Authors: Ekaterina I. Galanzha, Robert Weingold, Dmitry A. Nedosekin, Mustafa Sarimollaoglu, Jacqueline Nolan, Walter Harrington, Alexander S. Kuchyanov, Roman G. Parkhomenko, Fumiya Watanabe, Zeid Nima, Alexandru S. Biris, Alexander I. Plekhanov, Mark I. Stockman, & Vladimir P. Zharov
Publication: Nature Communications, volume 8, Article number: 15528 (2017)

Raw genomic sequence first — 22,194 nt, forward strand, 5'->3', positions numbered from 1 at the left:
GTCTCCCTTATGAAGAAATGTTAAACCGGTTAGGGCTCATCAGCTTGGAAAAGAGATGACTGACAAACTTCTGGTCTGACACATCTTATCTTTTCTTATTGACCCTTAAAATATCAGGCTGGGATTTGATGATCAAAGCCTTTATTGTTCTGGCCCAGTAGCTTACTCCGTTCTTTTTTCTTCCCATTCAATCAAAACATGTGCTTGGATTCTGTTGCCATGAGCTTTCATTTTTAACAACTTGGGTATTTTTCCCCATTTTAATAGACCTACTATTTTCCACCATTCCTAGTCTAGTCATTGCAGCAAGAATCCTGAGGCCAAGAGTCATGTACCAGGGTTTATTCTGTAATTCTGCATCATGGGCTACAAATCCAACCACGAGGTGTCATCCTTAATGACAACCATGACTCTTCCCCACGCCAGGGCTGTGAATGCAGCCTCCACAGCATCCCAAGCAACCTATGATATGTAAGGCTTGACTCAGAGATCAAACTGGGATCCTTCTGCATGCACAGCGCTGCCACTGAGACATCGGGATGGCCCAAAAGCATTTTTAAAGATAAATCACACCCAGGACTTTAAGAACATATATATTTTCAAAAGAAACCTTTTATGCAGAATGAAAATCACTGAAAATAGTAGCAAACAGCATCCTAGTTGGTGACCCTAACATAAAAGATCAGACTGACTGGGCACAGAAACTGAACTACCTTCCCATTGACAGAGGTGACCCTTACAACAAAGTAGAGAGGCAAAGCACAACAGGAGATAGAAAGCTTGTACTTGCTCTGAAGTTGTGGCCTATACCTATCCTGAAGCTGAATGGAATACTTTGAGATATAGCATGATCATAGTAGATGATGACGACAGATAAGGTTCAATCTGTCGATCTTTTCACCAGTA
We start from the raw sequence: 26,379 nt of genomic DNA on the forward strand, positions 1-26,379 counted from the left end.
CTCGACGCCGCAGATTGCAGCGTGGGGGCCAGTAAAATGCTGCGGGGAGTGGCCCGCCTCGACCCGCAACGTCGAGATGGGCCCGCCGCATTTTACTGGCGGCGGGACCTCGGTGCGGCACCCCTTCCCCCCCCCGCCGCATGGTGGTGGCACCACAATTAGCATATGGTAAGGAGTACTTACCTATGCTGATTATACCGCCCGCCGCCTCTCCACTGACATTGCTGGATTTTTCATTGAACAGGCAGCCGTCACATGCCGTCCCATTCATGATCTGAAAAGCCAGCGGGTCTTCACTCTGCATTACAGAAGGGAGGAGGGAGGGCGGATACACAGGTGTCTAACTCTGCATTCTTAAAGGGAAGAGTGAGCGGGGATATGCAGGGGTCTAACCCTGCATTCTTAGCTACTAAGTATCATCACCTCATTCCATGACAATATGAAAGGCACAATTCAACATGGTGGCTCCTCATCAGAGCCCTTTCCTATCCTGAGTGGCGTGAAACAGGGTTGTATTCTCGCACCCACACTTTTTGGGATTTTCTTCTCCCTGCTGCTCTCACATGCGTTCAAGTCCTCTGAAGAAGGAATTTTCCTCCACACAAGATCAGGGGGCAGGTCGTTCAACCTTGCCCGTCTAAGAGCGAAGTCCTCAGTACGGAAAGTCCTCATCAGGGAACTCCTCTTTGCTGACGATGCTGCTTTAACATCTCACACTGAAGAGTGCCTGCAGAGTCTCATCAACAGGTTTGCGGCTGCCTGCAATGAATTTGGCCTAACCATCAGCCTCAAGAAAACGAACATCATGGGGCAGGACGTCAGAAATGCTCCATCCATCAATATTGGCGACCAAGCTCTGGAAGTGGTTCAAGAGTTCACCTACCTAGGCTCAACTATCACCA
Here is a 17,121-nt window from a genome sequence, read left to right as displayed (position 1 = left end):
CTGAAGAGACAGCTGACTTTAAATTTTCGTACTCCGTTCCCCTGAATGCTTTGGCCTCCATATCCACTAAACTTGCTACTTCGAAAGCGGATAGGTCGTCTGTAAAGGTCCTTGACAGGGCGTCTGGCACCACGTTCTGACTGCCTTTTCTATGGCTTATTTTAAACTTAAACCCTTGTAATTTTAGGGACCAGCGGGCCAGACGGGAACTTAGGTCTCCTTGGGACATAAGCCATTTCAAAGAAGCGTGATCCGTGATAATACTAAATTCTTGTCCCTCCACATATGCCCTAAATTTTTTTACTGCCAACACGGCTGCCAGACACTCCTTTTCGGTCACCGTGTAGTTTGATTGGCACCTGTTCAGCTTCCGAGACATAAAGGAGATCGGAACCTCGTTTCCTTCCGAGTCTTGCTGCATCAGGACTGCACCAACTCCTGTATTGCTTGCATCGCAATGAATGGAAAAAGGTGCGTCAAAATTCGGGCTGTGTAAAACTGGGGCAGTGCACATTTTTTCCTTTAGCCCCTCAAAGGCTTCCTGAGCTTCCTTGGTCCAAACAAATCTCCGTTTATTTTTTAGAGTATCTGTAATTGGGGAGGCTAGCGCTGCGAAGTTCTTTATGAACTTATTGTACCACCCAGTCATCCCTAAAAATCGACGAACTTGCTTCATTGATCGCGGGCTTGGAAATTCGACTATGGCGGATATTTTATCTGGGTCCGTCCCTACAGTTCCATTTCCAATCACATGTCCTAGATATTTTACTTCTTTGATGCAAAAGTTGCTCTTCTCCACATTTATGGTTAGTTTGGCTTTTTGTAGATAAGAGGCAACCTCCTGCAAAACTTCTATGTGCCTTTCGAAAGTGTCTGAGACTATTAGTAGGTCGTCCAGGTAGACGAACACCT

Understanding cell biology greatly benefits from the development of advanced diagnostic probes. Here we introduce a 22-nm spaser (plasmonic nanolaser) with the ability to serve as a super-bright, water-soluble, biocompatible probe capable of generating stimulated emission directly inside living cells and animal tissues. We have demonstrated a lasing regime associated with the formation of a dynamic vapour nanobubble around the spaser that leads to giant spasing with emission intensity and spectral width >100 times brighter and 30-fold narrower, respectively, than for quantum dots. The absorption losses in the spaser enhance its multifunctionality, allowing for nanobubble-amplified photothermal and photoacoustic imaging and therapy. Furthermore, the silica spaser surface has been covalently functionalized with folic acid for molecular targeting of cancer cells. All these properties make a nanobubble spaser a promising multimodal, super-contrast, ultrafast cellular probe with a single-pulse nanosecond excitation for a variety of in vitro and in vivo biomedical applications.